STI’s fall gives chances to buy on dip
Index ends 0.5% down, faring better than most Asia-Pacific counterparts
If Tuesday's disappointing US manufacturing data was a stab in the chest to investor sentiment, then Wednesday's approval of US tariffs on European imports and lacklustre US jobs data was the twist of the knife that sent regional benchmark indices into another bout of selling.
While the local benchmark was not excluded, it fared better than most Asia-Pacific counterparts, helped by some bargain hunting.
By the middle of yesterday, the Straits Times Index (STI) had fallen by as much as 0.9 per cent but it recovered to end at 3,087.97, 15.48 points or 0.5 per cent down.
Australia, Japan, Malaysia and South Korea were all lower. However, Hong Kong bucked the trend after afternoon reports that its government was set to ban face masks at demonstrations.
The Hang Seng added 67.62 points or 0.3 per cent to 26,110.31.
Markets in China remained closed for the week. Consecutive days of subpar US economic data are indicative that the resilience of the US economy is being tested, and mounting recessionary fears are a concern with investors likely to take cues from yesterday's non-manufacturing data for further clues to US economic health.
Moreover, a new front in the trade war was opened with the World Trade Organisation (WTO) giving Washington the go ahead to impose tariffs on US$7.5 billion (S$10.3 billion) of European goods. "European Union retaliation to these tariffs was expected. But WTO's finding that Boeing also enjoyed 'illegal tax breaks and government research windfall' sets the stage for another WTO trading blow in a ruling that may favour EU next year," wrote Mizuho Bank head of economics and strategy for the Asia and Oceania treasury Vishnu Varathan.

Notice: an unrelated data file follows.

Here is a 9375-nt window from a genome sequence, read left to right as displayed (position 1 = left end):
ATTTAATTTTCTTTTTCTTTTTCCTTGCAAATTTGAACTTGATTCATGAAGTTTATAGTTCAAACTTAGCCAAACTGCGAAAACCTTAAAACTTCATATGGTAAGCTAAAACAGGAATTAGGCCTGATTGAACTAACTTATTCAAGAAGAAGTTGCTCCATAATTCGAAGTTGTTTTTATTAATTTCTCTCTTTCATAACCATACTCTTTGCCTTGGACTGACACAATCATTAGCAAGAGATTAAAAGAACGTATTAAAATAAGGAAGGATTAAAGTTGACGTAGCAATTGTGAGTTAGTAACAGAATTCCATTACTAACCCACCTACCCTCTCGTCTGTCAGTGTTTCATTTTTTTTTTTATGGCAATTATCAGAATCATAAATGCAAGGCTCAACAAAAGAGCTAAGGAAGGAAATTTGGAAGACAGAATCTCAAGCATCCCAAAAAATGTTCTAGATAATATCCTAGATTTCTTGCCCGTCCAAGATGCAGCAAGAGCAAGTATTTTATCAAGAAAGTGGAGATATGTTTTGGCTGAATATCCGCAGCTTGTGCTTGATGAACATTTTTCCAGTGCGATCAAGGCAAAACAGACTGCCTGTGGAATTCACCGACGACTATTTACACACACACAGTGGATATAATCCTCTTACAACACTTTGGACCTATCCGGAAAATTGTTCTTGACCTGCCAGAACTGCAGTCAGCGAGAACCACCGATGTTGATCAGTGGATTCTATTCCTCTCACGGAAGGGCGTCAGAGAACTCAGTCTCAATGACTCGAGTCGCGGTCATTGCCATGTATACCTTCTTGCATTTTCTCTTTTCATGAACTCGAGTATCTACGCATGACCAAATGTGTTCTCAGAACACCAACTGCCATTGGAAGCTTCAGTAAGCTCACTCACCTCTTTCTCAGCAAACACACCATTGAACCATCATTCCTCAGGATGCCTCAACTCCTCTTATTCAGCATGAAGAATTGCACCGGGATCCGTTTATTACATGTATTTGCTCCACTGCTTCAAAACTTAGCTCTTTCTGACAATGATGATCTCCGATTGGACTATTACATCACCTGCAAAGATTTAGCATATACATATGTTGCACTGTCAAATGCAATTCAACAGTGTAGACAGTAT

AxiTrader Asia-Pacific market strategist Stephen Innes noted: "Asian markets are now left dealing with the damaging effect of trade wars on three fronts. With the global economic data continuing to deteriorate, this new trade war front will stoke the recessionary fears to no end."
In Singapore, trading volume clocked 970.82 million securities, 81 per cent of the daily average in the first eight months of 2019.
Total turnover came to $841.46 million, 78 per cent of the January-to-August daily average.
Across the market, decliners outpaced advancers 192 to 179.
Seventeen of the blue-chip index's 30 counters ended in the red.
With little change to the fundamental outlook for most locally listed entities, Thursday's knee-jerk reaction presented opportunities for traders to enter positions on attractively-valued counters.
One such counter, Yangzijiang Shipbuilding, remained STI's most active counter with 38.3 million shares traded.
It closed up two cents or 2.1 per cent to 96 cents after a 6 per cent slide on Wednesday. "It was a day to buy," remarked PhillipCapital principal trading representative Marcus Toh, referring to value seen in cash-rich stocks and undervalued companies.
Mr Toh advised clients to look into SIA Engineering (closed one cent or 0.4 per cent higher at $2.59), which is in a net cash position of close to $600 million, and undervalued Hongkong Land (closed unchanged at US$5.50).
There were also opportunities to take positions in defensively positioned high-dividend plays.
Speaking to The Business Times, UOB Kay Hian trading representative Brandon Leu said: "After two days of steep selling, investors can take the opportunity to buy on the dip but focus on dividend-paying defensive stocks in the local market. The dividend income helps to provide some downside cushion if the market dips further."
These include Singtel (ended unchanged at $3.13), ComfortDelGro (finished down two cents or 0.8 per cent at $2.39), ST Engineering (ended flat at $3.81) and SATS (closed up one cent or 0.2 per cent at $4.83).
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